Cell phone data shows Sturgis rally attendees later visited 61% of US counties

Cell phone data shows Sturgis rally attendees later visited 61% of US counties
By <a href="//www.flickr.com/people/35264801@N03" class="extiw" title="flickruser:35264801@N03">J.T (Jason) Thorne</a> - <a href="//commons.wikimedia.org/wiki/Flickr" class="mw-redirect" title="Flickr">Flickr</a>: <a rel="nofollow" class="external text" href="https://www.flickr.com/photos/35264801@N03/5437278899">0269</a>, CC BY 2.0, Link
News & Politics

Just as many health officials feared, South Dakota’s annual Sturgis Motorcycle Rally is on its way to further the current health crisis. Cases of the novel coronavirus continue to grow nationwide and with bikers from across the country returning home from the event states are bound to see an increase in local cases. More than 100 COVID-19 cases have been linked to the event so far, the Associated Press reported.

The event brought at least 250,000 individuals, many who attended maskless. According to Camber Systems, which collects and analyzes cellphone data, 61% of counties in the U.S. have been visited by someone who was at Sturgis. Multiple states have already reported cases linked to the 10-day event which began Aug.7.

“Imagine trying to do contact tracing for the entire city of (Washington), D.C., but you also know that you don’t have any distancing, or the distancing is very, very limited, the masking is limited,” Navin Vembar told the AP, co-founder of Camber Systems. “It all adds up to a very dangerous situation for people all over the place. Contact tracing becomes dramatically difficult.”

According to the North Dakota Department of Health, cases in at least eight states have been confirmed to have been linked to the bikers’ rally. By Monday, the department noted 17 additional people “who are connected” with the rally tested positive for the virus, NBC News reported. "Those who attended the rally should closely monitor for symptoms & get tested at a free ND testing site," the agency said. As of this report, a total of 103 cases have been confirmed. Cases have been reported in both the Dakotas as well as Minnesota, Montana, Nebraska, Washington, Wisconsin, and Wyoming.

Director of the Minnesota Department of Health's infectious disease division, Kris Ehresmann, told reporters during a press conference that the department expects more cases to emerge in connection with the Sturgis event. "Thousands of people attended that event, and so it's very likely that we will see more transmission," she said.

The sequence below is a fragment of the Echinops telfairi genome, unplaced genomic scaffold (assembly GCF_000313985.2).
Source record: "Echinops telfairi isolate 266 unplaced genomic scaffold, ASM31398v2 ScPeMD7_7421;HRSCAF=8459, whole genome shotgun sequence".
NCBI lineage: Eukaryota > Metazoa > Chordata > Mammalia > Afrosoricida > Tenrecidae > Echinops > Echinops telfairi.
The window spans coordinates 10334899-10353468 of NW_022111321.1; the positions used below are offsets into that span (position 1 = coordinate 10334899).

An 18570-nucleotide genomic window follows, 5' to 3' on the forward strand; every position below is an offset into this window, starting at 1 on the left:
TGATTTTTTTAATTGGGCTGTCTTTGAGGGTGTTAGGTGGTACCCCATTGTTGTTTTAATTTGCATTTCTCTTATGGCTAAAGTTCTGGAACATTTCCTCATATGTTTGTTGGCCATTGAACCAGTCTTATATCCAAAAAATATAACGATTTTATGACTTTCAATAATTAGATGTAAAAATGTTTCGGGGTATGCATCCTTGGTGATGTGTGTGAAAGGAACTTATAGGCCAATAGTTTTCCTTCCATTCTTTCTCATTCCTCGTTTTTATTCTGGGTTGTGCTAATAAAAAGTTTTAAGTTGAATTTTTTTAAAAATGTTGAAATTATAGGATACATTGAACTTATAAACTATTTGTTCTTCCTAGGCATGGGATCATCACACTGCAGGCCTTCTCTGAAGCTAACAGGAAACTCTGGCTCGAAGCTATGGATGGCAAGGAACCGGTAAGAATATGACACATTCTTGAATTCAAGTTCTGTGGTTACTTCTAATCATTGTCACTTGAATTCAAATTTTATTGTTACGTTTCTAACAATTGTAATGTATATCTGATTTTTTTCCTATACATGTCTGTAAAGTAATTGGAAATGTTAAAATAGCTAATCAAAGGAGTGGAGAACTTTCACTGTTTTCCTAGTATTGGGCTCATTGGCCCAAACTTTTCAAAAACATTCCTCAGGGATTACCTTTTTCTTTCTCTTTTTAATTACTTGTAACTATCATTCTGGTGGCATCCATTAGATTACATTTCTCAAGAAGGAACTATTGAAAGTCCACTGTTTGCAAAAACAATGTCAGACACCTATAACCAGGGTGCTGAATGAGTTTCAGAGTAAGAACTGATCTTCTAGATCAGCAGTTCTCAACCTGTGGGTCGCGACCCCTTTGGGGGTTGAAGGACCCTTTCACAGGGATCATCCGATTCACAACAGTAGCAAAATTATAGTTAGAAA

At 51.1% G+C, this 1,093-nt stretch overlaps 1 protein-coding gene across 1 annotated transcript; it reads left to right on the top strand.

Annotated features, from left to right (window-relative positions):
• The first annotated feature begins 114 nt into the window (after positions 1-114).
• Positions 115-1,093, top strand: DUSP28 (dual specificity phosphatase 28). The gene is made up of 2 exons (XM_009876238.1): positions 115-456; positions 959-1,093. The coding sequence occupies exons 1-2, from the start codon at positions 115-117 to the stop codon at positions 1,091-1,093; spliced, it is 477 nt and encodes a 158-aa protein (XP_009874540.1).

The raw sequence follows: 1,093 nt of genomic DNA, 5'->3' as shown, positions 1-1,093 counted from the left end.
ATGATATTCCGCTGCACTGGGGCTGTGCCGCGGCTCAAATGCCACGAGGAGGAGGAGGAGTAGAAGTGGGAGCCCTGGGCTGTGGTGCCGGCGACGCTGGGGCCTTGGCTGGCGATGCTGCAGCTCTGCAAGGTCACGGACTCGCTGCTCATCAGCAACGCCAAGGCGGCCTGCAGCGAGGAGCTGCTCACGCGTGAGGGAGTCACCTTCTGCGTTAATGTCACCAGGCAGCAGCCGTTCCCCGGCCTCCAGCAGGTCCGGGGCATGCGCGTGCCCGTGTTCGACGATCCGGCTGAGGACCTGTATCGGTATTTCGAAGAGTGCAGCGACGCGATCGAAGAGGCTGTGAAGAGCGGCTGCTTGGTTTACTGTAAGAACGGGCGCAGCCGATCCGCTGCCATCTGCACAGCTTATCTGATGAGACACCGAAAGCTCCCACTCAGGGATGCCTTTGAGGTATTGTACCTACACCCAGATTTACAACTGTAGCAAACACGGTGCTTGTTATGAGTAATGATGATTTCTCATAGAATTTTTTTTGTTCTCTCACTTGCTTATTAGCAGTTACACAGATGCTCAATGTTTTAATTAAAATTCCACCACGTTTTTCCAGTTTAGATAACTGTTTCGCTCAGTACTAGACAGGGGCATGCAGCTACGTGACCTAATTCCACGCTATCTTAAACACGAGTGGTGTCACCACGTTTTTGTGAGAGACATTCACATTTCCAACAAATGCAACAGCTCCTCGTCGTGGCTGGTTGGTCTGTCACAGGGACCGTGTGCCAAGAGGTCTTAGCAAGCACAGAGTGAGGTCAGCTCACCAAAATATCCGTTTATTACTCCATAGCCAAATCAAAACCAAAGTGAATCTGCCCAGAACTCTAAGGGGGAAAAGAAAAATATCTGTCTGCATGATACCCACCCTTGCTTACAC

The rally received widespread criticism after photos and videos depicted crowded areas with barely anyone wearing a mask. “I sat at a bar elbow-to-elbow with guys. No one was wearing masks,” Stephen Sample told the AP, an attendee who rode back to Arizona last week.

A survey sent to city residents prior to the rally found that 60% of the fewer than 7,000 residents did not want the event to be held. Residents feared the consequences of the city hosting the rally expressing they would have nowhere else to go, Daily Kos reported. Despite majority residents wanting to not host the event, South Dakota’s Republican Gov. Kristi L. Noem welcomed bikers from all over the country into the state in addition to expressing her hope for more people to come into the state. “We hope people come,” Noem said when she spoke of the motorcycle rally, according to The Washington Post. “Our economy benefits when people come and visit us.”

Like Donald Trump, Noem has also repeatedly downplayed the severity of the virus and pushed for the state to reopen amid the pandemic. Against stay-at-home orders and safety mandates, Noem has not passed any legislation requiring facial coverings in the state.

South Dakota health officials are unsure how many people were infected or exposed to the virus at the event, public health warnings of possible COVID-19 exposure have been issued to at least five businesses popular with attendees. According to officials, one case was linked to a person working at a Sturgis tattoo shop, while another to an individual who spent hours at a bar during the rally, CNN reported.

Most of those who attended the event had no regard for the virus. “We have no concerns—if we are going to get sick, then we’ll get sick,” a couple told The New York Times. Health experts are concerned that without a national testing and tracing system containing infections from an event like Sturgis is “almost impossible,” the AP reported. “We would need a finely orchestrated national system and we are far from that,” Dr. Howard Koh said, a professor at the Harvard School of Public Health who worked at the Department of Health and Human Services under former President Barack Obama. “We are really witnessing a 50-state effort with all of them going in different directions right now.” According to Sturgis’ city manager Daniel Ainslie, at least 850 people in the city will be tested.

Nationwide more than 5.8 million people in the U.S. have been infected by the novel coronavirus. As of this report, at least 178,700 people have died as a result of COVID-19, according to The New York Times database. As residents continue to ignore safety measures and partake in large events, the number of cases and deaths as a result of COVID-19 will continue to rise.

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